Masculine & Feminine in Spanish | Singular & Plural in Spanish | Spanish For Beginners Lesson 3

The Masculine & Feminine in Spanish, Plus Single & Plural Forms

In this 3rd lesson of our free beginner Spanish series, you’ll learn about the masculine & feminine, as well as about singular & plural forms. You’ll also learn some useful vocabulary for describing yourself & others. Enjoy!


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Below is a transcript of the role play and explanation sections to help you master the masculine and feminine in both plural and singular.

The role play:

Jesús: ¡Hola Rocío!

Rocío: ¡Hola Jesús!

Jesús: ¿Qué tal, cómo estás?

Rocío: Muy bien, ¿y tú?

Jesús: Muy bien, gracias.

Rocío: Jesús, ¿tú tienes hermanos?

Jesús: Sí, tengo una hermana.

Rocío: ¿Y sois iguales o sois diferentes?

Jesús: Somos muy diferentes. Por ejemplo, ella tiene el pelo largo, rubio y rizado y yo tengo el pelo corto, moreno y liso.

Rocío: ¿Y los ojos?

Jesús: Ella tiene los ojos azules y yo tengo los ojos marrones.

Rocío: ¿Y tu hermana es alta o es baja?

Jesús: Ella es un poco baja y yo soy alto.

Rocío: ¿Y ella es delgada o es gorda?

Jesús: Ella es muy delgada, y yo no soy ni gordo ni delgado.

Rocío: ¿Y ella es débil o es fuerte?

Jesús: Los dos somos muy fuertes.

Rocío: ¿Y ella lleva gafas?

Jesús: Ella sí lleva gafas, yo no llevo gafas pero llevo bigote y barba, ella no lleva bigote y barba.

The explanation:

Jesús: Alright, so now we’re going to learn how to form masculine, feminine, singular and plural words. This is not all you have to know, but is going to be more than enough to begin with.

Rocío: The rules are: generally words ending in “o” are masculine, for example “el perro, el libro”. There are always exceptions, for example “la mano”. Feminine, words ending in “a, dad, ción”, for example “la casa, la ciudad, la lección” are generally feminine. Exceptions: “el problema”.

Jesús: And we’re going to continue with singular and plural now. So for example: if a noun ends in vowel “en vocal” we just have to add an “s” at the end. So for example: “el perro, los perros; el libro, los libros”. And if the noun ends with a consonant – “consonante” – we normally have to add “es”. Like for example: “la ciudad – las ciudades; la lección – las lecciones”. As I told you at the beginning of the lessons here you have the three verbs that we’re going to use today. “Tener, ser” and “llevar”: to have, to be and to wear. When I describe myself, or when I describe my sister, I say for example: “Yo tengo, ella tiene”: I have, she has. And it works for, for example, “el pelo”, so I say: “Yo tengo el pelo corto, ella tiene el pelo largo”. I have short hair, she has long hair. And it also works for “Moreno, rubio, castaño, pelirrojo”, which mean: black hair, blonde hair, brown hair, red hair. “Liso, rizado”, straight hair, curly hair. And “los ojos”: the eyes. I say “ojos marrones, ojos azules, ojos verdes”, which mean: brown eyes, blue eyes, green eyes. Here we have to pay attention to two different things, and those things are that in English, for example, we normally say the adjective before the noun, so we say brown eyes” and in Spanish it is right the opposite, we say “ojos marrones”…And it also depends whether it is singular or plural, for example, in English it doesn’t change if you’re talking about a noun that is in plural, like the case of “ojos”, you say always brown, brown eyes. But in Spanish you have to change that for the adjective too. So we say “los ojos marrones, los ojos azules, los ojos verdes”.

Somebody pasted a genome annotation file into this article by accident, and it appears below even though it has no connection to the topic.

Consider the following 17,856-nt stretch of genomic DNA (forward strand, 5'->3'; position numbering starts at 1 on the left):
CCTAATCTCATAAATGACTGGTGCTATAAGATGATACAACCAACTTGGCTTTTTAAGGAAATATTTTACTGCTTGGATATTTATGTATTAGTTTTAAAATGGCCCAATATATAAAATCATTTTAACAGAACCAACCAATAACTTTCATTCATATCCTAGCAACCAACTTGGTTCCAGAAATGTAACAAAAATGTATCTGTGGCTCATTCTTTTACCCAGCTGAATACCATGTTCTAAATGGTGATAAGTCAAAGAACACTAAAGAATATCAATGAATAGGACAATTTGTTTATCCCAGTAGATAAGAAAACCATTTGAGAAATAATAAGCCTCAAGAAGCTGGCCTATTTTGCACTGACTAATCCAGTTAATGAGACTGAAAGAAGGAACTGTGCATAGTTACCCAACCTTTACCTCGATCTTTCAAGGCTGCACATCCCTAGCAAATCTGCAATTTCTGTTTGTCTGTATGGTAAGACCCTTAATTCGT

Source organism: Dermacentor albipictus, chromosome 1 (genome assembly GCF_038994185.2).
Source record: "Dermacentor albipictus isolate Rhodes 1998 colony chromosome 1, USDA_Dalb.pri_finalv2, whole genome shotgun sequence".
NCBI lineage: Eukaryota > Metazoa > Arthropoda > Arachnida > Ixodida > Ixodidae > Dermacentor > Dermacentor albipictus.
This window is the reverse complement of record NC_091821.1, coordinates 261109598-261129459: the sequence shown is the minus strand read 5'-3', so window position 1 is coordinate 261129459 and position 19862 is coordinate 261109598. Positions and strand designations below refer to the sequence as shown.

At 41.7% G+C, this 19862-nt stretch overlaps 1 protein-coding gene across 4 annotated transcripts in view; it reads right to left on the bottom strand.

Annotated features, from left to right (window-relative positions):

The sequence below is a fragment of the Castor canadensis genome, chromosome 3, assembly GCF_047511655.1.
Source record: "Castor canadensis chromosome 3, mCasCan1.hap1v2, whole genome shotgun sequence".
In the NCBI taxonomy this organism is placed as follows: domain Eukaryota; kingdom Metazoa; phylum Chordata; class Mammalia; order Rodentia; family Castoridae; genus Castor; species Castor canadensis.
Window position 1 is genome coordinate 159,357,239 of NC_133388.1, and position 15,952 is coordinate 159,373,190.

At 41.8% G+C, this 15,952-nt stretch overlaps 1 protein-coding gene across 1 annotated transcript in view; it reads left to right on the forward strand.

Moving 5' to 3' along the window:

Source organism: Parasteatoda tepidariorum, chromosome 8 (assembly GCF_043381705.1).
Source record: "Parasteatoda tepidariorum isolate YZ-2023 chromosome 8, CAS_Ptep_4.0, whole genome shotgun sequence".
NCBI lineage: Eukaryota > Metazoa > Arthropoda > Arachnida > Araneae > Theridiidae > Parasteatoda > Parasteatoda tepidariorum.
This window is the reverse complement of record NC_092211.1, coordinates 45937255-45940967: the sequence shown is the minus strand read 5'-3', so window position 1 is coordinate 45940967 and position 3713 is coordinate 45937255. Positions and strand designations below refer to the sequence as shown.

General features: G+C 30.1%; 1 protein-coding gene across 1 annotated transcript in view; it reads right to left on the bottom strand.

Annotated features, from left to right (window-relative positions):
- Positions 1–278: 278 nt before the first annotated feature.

Rocío: Then verbo “ser”, the verb: to be. “Yo soy, él es, ella es”: I am, he/she is. We can say “alto, bajo”, “alto”, tall; “bajo”, short. Pay attention to this “a”, if the person you’re describing is female, you need to say “alta”. Then we have “gordo, delgado”: fat, thin. “Débil, fuerte”: weak, strong. “Guapo, feo”: pretty, handsome and ugly. “Joven, Viejo”: young and old. It’s not very polite to call someone “Viejo”, to describe someone as “Viejo”. We usually use for things, so it’s better to use “mayor”.

Jesús: And finally, the verb “llevar”: to wear. I say “yo llevo, ella lleva”: I wear, she wears, and it is for things that don’t belong to you, I mean things that you can put on or that you can take off. For example, in the case of “gafas”, eyeglasses, I can say: “Mi hermana lleva gafas, yo no llevo gafas”. Or it also works for “barba, bigote”; beard, moustache. And also for clothes, “ropa”, and here are some examples like: “camisa, pantalones, falda, zapatos”: shirt, trousers, skirt, shoes, etc.